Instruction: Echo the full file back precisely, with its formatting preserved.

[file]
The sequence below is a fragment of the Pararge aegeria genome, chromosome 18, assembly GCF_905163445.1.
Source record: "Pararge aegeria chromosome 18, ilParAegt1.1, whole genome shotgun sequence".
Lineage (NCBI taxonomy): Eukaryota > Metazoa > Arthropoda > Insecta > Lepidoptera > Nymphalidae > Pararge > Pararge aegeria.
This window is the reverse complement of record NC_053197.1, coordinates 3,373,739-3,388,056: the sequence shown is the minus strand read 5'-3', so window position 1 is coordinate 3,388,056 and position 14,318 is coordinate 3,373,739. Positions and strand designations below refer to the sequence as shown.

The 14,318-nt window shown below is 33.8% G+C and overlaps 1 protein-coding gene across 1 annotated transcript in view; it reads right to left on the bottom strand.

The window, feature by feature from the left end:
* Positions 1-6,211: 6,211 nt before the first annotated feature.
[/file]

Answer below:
The sequence below is a fragment of the Pararge aegeria genome, chromosome 18, assembly GCF_905163445.1.
Source record: "Pararge aegeria chromosome 18, ilParAegt1.1, whole genome shotgun sequence".
Lineage (NCBI taxonomy): Eukaryota > Metazoa > Arthropoda > Insecta > Lepidoptera > Nymphalidae > Pararge > Pararge aegeria.
This window is the reverse complement of record NC_053197.1, coordinates 3,373,739-3,388,056: the sequence shown is the minus strand read 5'-3', so window position 1 is coordinate 3,388,056 and position 14,318 is coordinate 3,373,739. Positions and strand designations below refer to the sequence as shown.

The 14,318-nt window shown below is 33.8% G+C and overlaps 1 protein-coding gene across 1 annotated transcript in view; it reads right to left on the bottom strand.

The window, feature by feature from the left end:
* Positions 1-6,211: 6,211 nt before the first annotated feature.